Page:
During the first three months of 2019, investors had a lot to cheer about as U. S. equity markets turned in their best quarterly gains in nearly a decade. This helped many of the major indexes to recoup a good portion of the losses that they suffered in the final months of 2018.
For the quarter, the S&P index rose slightly over 13%, marking its best start to a year since 1998. The Dow Jones Industrial Average (DJIA) advanced an equally impressive higher than 11% for the quarter. Gains for the quarter were broad, and all eleven S&P 500 sectors ended higher for the quarter for the first time since 2004. (Sources: Barron’s 4/1/2019, Wall Street Journal 3/30-31/ 2019)
While many factors contribute to strong equity gains, analysts feel that much of the first quarter’s rally was fueled by investors reacting to the central bank's backing off their previous plan of interest rate hikes in favor of announcing they will not raise interest rates this year. Another major factor cited as a reason behind the increase was the fact that many investors had stepped back into equities after the late 2018 sell-off.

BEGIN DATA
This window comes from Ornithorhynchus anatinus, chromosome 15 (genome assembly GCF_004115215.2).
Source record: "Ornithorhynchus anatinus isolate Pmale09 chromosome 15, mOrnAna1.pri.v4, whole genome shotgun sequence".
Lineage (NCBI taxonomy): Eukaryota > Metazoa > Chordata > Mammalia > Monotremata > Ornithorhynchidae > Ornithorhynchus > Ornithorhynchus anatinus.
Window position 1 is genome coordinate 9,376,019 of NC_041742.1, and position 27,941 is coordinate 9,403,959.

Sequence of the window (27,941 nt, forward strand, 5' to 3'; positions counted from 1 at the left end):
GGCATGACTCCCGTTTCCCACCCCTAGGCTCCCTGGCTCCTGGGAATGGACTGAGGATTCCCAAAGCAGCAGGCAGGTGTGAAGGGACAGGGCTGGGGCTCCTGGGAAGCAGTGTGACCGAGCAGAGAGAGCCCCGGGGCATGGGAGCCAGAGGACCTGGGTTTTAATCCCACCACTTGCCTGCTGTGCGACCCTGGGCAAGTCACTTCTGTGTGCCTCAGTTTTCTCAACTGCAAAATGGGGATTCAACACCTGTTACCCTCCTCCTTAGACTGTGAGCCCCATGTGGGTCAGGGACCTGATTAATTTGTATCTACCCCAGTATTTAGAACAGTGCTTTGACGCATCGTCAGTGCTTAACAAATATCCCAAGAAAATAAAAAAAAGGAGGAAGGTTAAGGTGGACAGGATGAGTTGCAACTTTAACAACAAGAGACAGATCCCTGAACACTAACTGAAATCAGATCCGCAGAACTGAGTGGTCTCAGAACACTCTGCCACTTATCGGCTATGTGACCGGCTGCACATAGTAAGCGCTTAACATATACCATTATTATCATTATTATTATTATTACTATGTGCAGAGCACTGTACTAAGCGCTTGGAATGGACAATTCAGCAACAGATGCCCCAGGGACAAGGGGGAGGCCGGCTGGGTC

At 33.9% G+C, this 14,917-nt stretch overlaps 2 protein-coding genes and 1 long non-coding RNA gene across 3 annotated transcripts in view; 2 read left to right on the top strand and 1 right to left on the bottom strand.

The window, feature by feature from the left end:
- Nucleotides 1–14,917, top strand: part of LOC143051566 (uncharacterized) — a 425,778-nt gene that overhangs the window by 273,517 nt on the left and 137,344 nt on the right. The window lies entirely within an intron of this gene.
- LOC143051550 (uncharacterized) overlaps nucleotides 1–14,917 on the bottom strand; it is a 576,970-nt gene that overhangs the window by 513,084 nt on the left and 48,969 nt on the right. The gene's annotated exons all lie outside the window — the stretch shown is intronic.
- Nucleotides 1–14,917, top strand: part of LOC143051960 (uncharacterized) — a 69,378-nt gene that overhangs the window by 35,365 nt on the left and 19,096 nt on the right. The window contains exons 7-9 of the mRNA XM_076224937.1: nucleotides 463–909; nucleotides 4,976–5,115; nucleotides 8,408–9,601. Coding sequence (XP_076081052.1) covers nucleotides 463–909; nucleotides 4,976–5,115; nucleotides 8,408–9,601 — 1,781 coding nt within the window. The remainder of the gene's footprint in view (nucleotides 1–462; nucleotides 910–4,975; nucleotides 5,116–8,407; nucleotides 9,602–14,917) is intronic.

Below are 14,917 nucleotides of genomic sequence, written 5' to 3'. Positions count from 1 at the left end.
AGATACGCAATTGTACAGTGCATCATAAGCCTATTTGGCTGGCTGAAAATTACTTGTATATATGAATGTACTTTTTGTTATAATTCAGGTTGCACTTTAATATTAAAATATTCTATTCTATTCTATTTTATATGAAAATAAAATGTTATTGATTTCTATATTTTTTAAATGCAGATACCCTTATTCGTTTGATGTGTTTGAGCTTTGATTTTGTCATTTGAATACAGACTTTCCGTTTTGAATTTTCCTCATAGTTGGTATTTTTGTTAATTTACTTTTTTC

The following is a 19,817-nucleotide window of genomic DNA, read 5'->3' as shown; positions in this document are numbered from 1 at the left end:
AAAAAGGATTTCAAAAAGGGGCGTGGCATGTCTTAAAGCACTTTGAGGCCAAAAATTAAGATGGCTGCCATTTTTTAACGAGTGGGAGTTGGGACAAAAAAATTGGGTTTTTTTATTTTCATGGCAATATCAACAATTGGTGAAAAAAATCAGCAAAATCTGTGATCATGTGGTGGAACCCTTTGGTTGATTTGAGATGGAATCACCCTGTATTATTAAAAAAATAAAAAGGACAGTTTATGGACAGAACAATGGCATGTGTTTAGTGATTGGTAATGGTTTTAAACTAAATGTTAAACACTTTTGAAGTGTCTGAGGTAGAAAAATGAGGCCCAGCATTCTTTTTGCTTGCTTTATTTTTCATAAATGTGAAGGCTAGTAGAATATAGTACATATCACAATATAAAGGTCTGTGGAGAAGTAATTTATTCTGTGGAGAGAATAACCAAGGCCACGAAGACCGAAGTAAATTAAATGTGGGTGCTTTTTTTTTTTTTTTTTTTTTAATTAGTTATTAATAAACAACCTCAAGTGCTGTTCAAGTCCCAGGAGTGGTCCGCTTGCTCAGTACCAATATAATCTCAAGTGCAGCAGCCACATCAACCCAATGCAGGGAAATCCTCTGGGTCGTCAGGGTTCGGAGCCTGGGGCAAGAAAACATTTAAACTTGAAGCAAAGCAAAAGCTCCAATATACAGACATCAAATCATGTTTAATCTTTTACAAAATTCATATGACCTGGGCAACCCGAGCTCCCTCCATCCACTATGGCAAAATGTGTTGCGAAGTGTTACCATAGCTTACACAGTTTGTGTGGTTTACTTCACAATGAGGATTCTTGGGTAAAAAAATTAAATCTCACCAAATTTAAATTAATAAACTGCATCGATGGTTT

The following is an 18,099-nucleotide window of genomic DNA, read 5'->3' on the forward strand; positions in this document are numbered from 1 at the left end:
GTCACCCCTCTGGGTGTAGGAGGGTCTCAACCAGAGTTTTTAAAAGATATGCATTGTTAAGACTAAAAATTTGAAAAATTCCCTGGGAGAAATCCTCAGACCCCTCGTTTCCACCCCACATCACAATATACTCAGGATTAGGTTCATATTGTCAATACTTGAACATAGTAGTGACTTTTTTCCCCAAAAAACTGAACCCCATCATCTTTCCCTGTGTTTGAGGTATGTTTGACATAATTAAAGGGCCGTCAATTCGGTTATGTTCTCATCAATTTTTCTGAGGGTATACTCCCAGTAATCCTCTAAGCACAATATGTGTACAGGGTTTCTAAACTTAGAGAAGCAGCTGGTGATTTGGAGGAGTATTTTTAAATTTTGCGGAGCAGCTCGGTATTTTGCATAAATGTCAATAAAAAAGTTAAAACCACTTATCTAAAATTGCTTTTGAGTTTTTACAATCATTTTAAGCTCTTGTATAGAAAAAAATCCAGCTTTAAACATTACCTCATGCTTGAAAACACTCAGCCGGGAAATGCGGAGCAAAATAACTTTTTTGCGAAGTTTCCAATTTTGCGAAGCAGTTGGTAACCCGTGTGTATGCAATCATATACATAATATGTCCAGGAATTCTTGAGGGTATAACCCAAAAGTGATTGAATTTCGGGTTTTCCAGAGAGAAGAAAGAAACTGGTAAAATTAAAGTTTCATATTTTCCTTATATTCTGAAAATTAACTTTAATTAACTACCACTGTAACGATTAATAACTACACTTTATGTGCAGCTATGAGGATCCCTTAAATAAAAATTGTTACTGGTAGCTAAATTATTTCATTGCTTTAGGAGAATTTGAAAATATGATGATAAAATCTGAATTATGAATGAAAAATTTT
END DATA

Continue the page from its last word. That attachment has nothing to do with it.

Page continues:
On Friday, March 29, the last business day of the quarter, the yield on a 10-year Treasury U. S. Note finished the day at 2.416%, below the October 2018 peak of 3.25% and the year-end close of 2.684%. The Wall Street Journal reported that for the quarter, yields, which fall as bond prices rise, had retreated around the world in the quarter’s last weeks. While some analysts are saying that the first gain puts equity markets above their 2019 year-end projections, others are quick to point out that indexes are still below the all-time highs reached in 2018. (Source: Wall Street Journal 3/30-31/ 2019)
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